The Malaysian automotive industry is slowly recovering from Covid-19

By daryl, 03 June 2020

The Movement Control Order (MCO) was bad for many businesses, particularly those in the automotive sector that doesn’t rank very high on the list of essentials at times of crises. This was evident in April, with the height of restrictions reducing monthly car sales to just 141 registrations from the 40k-50k monthly average in Malaysia before the industry was ravaged by the coronavirus. However, a resurgence is finally in sight following the softening of economic restrictions in the past month as part of the conditional MCO. 

National carmaker Proton is optimistic of an uptrend following the sale of 5,676 new cars in May amidst the CMCO. It is planning to stay on that trajectory through a variety of promotions, starting with 0 percent first-year financing for the Proton X70 in the month of June. 

“It will take a few more months to get an accurate reading of marketing conditions but we are quietly confident from this point onwards, we will see steady growth for the rest of the year,” iterated Proton CEO Li Chunrong. 

Perodua boss Datuk Zainal Abidin Ahmad was similarly upbeat about the automotive industry’s recovery as the nation continues is efforts to suppress the pandemic, citing social distancing and personal hygiene as factors that might boost car sales in Malaysia.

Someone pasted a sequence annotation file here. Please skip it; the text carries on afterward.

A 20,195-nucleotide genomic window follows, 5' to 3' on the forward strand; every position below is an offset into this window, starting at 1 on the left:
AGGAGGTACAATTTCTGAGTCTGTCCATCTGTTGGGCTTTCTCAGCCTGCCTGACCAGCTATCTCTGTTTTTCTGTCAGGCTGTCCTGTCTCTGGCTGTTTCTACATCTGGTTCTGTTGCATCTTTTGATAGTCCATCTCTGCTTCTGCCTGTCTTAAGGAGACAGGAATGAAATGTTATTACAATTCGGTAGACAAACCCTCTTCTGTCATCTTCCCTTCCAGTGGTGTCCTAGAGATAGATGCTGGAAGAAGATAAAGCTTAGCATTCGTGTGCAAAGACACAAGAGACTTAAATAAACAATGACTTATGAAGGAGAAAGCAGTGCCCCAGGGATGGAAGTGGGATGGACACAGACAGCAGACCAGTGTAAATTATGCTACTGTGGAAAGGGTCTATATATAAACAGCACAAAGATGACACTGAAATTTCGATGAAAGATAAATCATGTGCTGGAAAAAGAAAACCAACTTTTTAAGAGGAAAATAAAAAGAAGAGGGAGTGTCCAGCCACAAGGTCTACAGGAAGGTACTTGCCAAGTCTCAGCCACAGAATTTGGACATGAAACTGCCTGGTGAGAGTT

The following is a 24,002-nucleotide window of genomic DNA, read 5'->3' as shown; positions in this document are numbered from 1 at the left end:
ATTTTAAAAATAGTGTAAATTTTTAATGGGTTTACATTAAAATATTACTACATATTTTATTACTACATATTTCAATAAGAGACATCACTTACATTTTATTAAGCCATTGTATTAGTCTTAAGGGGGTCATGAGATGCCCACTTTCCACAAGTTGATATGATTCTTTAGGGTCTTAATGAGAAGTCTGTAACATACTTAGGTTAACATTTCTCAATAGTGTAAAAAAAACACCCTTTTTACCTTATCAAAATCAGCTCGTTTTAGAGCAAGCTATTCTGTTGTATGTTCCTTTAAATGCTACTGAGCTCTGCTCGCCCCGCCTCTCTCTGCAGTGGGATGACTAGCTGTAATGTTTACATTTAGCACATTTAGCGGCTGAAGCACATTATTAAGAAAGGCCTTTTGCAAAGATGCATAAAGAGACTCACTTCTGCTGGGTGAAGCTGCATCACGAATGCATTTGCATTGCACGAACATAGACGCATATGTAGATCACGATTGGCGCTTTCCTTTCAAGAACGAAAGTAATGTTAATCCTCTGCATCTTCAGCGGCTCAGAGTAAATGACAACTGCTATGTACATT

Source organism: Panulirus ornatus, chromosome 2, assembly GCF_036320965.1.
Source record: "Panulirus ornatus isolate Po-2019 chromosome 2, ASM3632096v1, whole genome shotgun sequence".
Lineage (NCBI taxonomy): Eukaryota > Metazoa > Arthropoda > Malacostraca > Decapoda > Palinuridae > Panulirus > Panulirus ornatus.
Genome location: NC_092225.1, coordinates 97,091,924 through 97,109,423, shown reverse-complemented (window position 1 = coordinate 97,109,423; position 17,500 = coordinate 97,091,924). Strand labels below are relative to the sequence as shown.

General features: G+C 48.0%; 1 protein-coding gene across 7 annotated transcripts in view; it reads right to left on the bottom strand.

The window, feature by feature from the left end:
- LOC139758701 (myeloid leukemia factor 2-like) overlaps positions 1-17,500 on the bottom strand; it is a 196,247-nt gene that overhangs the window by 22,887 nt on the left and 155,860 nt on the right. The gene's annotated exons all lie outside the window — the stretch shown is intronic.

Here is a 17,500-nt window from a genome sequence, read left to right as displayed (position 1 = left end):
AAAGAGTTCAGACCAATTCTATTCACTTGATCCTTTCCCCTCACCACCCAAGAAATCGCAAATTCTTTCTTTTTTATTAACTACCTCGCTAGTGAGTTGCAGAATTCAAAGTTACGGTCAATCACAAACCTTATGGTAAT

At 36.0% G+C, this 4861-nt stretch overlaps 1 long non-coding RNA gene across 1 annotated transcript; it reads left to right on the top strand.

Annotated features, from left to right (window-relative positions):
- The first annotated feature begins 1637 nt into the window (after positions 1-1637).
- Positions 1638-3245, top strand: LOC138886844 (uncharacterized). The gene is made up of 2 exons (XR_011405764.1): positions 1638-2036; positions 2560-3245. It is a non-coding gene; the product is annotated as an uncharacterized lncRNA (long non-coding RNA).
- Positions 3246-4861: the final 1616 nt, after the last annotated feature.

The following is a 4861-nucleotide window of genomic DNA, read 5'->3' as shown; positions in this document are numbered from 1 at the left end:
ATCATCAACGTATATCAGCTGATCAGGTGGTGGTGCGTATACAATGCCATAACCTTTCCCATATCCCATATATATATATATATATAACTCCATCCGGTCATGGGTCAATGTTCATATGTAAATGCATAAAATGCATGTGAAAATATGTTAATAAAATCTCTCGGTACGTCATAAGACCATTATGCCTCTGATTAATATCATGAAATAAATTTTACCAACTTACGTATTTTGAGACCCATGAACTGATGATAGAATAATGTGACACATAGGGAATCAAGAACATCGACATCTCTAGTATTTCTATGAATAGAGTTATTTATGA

“In this age of social distancing and heightened hygienic awareness, the role played by personal transport becomes all the more important. Vehicles are still needed for short, quick trips out for household essentials, and e-hailing drivers have begun using their vehicles to deliver goods instead of just transporting passengers,” he said. 

Like Proton, Perodua recorded a substantial spike in sales in April as the Rawang-based manufacturer continues to lead the national sales charts with 7,886 cars sold last month. It’s a far cry from the towering figures Perodua used to put out like clockwork, but the combined total of 13,562 cars sold by both of Malaysia’s home-grown automotive players offer a glimmer of hope for the local industry as a whole. Better times are (hopefully) just around the corner.